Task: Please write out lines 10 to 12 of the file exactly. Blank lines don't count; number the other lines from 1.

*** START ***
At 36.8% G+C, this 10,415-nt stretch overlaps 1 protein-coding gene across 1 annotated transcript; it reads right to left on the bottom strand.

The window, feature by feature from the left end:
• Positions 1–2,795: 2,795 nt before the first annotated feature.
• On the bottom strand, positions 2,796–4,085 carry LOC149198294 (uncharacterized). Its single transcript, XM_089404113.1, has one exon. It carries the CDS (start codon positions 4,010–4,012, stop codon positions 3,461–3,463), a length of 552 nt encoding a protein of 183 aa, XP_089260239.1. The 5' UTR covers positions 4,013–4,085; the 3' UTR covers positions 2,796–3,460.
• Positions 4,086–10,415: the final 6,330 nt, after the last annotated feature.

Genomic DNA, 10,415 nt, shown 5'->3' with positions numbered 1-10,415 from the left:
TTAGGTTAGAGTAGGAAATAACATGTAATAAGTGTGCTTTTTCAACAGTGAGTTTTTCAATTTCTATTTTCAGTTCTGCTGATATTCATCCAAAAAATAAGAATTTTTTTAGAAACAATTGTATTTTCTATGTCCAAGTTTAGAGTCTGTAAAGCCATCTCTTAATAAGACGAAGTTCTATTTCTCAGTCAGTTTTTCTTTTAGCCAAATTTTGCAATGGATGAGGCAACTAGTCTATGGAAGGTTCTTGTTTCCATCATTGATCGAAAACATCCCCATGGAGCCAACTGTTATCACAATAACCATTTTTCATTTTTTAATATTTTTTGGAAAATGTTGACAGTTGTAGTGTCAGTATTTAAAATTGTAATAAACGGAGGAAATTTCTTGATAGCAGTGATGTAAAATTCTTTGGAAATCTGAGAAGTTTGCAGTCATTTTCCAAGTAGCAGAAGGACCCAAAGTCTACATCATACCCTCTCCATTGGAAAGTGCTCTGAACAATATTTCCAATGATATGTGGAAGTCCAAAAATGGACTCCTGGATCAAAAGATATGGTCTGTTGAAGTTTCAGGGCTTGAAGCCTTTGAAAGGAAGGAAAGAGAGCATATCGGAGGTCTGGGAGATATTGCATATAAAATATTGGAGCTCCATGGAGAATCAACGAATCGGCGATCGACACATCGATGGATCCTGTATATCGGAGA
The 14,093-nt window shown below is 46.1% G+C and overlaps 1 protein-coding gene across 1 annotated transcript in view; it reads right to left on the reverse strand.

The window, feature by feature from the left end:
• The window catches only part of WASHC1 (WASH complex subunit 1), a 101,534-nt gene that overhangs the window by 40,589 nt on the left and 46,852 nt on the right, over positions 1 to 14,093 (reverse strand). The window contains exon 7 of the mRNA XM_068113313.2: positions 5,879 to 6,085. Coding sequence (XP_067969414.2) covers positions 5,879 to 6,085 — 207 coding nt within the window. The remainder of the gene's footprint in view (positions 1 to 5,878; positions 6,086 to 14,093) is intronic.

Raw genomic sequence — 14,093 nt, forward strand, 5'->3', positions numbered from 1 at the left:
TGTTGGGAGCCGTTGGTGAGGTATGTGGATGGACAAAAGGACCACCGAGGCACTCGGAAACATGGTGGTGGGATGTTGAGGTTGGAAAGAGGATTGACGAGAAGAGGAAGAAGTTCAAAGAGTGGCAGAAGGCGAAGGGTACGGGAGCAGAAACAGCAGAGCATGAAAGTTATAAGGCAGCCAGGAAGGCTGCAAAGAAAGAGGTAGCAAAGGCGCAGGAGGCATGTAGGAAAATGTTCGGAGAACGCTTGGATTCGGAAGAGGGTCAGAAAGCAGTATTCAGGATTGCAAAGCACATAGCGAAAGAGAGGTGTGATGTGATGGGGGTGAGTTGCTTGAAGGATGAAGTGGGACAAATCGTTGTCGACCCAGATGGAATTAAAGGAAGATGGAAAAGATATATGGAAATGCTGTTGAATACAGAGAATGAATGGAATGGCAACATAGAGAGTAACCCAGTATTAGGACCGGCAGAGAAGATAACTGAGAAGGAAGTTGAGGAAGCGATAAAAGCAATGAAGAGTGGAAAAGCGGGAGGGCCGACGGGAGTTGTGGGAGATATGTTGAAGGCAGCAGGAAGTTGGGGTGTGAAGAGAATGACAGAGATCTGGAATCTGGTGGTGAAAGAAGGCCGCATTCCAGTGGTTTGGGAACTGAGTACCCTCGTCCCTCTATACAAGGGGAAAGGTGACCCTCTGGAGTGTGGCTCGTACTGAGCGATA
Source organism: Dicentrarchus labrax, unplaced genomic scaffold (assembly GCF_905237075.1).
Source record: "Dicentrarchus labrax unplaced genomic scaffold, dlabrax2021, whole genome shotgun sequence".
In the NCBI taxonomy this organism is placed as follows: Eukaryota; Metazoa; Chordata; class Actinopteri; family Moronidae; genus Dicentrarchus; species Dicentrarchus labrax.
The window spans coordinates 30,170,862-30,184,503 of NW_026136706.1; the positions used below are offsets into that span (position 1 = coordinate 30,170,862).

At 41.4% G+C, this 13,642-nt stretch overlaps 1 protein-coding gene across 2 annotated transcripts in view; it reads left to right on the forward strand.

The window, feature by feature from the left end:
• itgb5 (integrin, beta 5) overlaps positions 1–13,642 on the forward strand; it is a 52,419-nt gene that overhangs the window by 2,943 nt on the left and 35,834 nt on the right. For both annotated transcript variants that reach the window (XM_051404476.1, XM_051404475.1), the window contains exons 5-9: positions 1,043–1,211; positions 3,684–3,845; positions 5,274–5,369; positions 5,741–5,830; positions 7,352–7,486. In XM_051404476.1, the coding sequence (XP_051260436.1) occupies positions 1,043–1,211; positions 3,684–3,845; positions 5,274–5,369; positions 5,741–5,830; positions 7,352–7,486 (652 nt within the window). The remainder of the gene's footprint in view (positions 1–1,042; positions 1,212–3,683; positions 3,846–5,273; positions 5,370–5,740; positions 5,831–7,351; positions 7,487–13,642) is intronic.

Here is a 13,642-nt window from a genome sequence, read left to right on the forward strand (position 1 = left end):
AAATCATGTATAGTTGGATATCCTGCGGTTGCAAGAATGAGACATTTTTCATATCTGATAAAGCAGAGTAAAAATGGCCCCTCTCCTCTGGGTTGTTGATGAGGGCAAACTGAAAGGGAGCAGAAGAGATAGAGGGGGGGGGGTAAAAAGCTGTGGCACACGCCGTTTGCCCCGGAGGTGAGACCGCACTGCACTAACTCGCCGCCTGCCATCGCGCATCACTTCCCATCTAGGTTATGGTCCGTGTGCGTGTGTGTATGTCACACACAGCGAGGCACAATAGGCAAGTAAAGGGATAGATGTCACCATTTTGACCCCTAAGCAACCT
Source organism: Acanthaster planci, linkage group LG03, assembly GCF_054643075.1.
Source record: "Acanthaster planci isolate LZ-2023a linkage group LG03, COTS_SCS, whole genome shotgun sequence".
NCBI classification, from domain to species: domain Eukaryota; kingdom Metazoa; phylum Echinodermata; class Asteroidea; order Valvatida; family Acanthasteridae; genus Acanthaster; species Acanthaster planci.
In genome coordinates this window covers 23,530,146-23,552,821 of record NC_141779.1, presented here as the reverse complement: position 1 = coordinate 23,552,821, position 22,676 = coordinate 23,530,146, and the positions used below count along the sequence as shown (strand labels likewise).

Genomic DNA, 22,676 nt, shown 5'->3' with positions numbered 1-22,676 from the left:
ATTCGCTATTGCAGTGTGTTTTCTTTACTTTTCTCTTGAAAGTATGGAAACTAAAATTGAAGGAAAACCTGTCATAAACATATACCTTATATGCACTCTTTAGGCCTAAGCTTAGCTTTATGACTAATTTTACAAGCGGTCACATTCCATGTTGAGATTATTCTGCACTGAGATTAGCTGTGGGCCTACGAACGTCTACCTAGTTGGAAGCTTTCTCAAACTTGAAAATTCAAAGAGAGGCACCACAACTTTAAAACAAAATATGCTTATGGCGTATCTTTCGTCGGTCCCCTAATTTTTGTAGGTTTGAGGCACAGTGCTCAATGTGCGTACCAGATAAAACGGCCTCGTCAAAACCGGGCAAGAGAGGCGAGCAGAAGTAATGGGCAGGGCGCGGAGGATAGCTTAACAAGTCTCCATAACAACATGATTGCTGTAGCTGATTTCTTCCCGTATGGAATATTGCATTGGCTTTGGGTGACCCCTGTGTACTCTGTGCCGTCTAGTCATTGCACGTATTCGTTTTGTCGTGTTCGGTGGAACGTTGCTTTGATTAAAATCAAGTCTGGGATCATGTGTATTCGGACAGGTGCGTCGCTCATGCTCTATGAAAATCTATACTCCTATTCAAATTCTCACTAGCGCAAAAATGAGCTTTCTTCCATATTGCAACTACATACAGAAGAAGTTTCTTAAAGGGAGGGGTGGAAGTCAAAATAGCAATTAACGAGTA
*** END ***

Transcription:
• The window catches only part of WASHC1 (WASH complex subunit 1), a 101,534-nt gene that overhangs the window by 40,589 nt on the left and 46,852 nt on the right, over positions 1 to 14,093 (reverse strand). The window contains exon 7 of the mRNA XM_068113313.2: positions 5,879 to 6,085. Coding sequence (XP_067969414.2) covers positions 5,879 to 6,085 — 207 coding nt within the window. The remainder of the gene's footprint in view (positions 1 to 5,878; positions 6,086 to 14,093) is intronic.

Raw genomic sequence — 14,093 nt, forward strand, 5'->3', positions numbered from 1 at the left:
TGTTGGGAGCCGTTGGTGAGGTATGTGGATGGACAAAAGGACCACCGAGGCACTCGGAAACATGGTGGTGGGATGTTGAGGTTGGAAAGAGGATTGACGAGAAGAGGAAGAAGTTCAAAGAGTGGCAGAAGGCGAAGGGTACGGGAGCAGAAACAGCAGAGCATGAAAGTTATAAGGCAGCCAGGAAGGCTGCAAAGAAAGAGGTAGCAAAGGCGCAGGAGGCATGTAGGAAAATGTTCGGAGAACGCTTGGATTCGGAAGAGGGTCAGAAAGCAGTATTCAGGATTGCAAAGCACATAGCGAAAGAGAGGTGTGATGTGATGGGGGTGAGTTGCTTGAAGGATGAAGTGGGACAAATCGTTGTCGACCCAGATGGAATTAAAGGAAGATGGAAAAGATATATGGAAATGCTGTTGAATACAGAGAATGAATGGAATGGCAACATAGAGAGTAACCCAGTATTAGGACCGGCAGAGAAGATAACTGAGAAGGAAGTTGAGGAAGCGATAAAAGCAATGAAGAGTGGAAAAGCGGGAGGGCCGACGGGAGTTGTGGGAGATATGTTGAAGGCAGCAGGAAGTTGGGGTGTGAAGAGAATGACAGAGATCTGGAATCTGGTGGTGAAAGAAGGCCGCATTCCAGTGGTTTGGGAACTGAGTACCCTCGTCCCTCTATACAAGGGGAAAGGTGACCCTCTGGAGTGTGGCTCGTACTGAGCGATA